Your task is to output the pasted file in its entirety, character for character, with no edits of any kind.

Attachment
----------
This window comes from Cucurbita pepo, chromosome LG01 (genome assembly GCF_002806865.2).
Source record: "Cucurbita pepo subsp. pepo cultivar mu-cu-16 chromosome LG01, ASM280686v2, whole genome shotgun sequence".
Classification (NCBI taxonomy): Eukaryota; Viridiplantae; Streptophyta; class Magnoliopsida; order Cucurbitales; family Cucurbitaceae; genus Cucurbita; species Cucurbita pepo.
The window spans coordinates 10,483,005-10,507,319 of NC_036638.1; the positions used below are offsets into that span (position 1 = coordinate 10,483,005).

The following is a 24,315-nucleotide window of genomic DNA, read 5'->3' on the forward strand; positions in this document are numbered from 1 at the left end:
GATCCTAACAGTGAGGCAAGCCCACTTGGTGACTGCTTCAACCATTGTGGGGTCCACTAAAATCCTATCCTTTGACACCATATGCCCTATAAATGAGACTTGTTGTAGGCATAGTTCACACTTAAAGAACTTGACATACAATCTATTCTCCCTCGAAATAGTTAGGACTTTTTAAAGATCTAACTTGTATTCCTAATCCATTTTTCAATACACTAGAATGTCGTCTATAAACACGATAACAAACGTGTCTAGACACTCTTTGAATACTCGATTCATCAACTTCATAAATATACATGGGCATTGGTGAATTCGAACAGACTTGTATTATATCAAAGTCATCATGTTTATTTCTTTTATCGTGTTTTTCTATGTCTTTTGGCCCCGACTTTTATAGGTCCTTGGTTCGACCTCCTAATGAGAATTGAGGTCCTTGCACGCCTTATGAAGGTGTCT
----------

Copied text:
This window comes from Cucurbita pepo, chromosome LG01 (genome assembly GCF_002806865.2).
Source record: "Cucurbita pepo subsp. pepo cultivar mu-cu-16 chromosome LG01, ASM280686v2, whole genome shotgun sequence".
Classification (NCBI taxonomy): Eukaryota; Viridiplantae; Streptophyta; class Magnoliopsida; order Cucurbitales; family Cucurbitaceae; genus Cucurbita; species Cucurbita pepo.
The window spans coordinates 10,483,005-10,507,319 of NC_036638.1; the positions used below are offsets into that span (position 1 = coordinate 10,483,005).

The following is a 24,315-nucleotide window of genomic DNA, read 5'->3' on the forward strand; positions in this document are numbered from 1 at the left end:
GATCCTAACAGTGAGGCAAGCCCACTTGGTGACTGCTTCAACCATTGTGGGGTCCACTAAAATCCTATCCTTTGACACCATATGCCCTATAAATGAGACTTGTTGTAGGCATAGTTCACACTTAAAGAACTTGACATACAATCTATTCTCCCTCGAAATAGTTAGGACTTTTTAAAGATCTAACTTGTATTCCTAATCCATTTTTCAATACACTAGAATGTCGTCTATAAACACGATAACAAACGTGTCTAGACACTCTTTGAATACTCGATTCATCAACTTCATAAATATACATGGGCATTGGTGAATTCGAACAGACTTGTATTATATCAAAGTCATCATGTTTATTTCTTTTATCGTGTTTTTCTATGTCTTTTGGCCCCGACTTTTATAGGTCCTTGGTTCGACCTCCTAATGAGAATTGAGGTCCTTGCACGCCTTATGAAGGTGTCT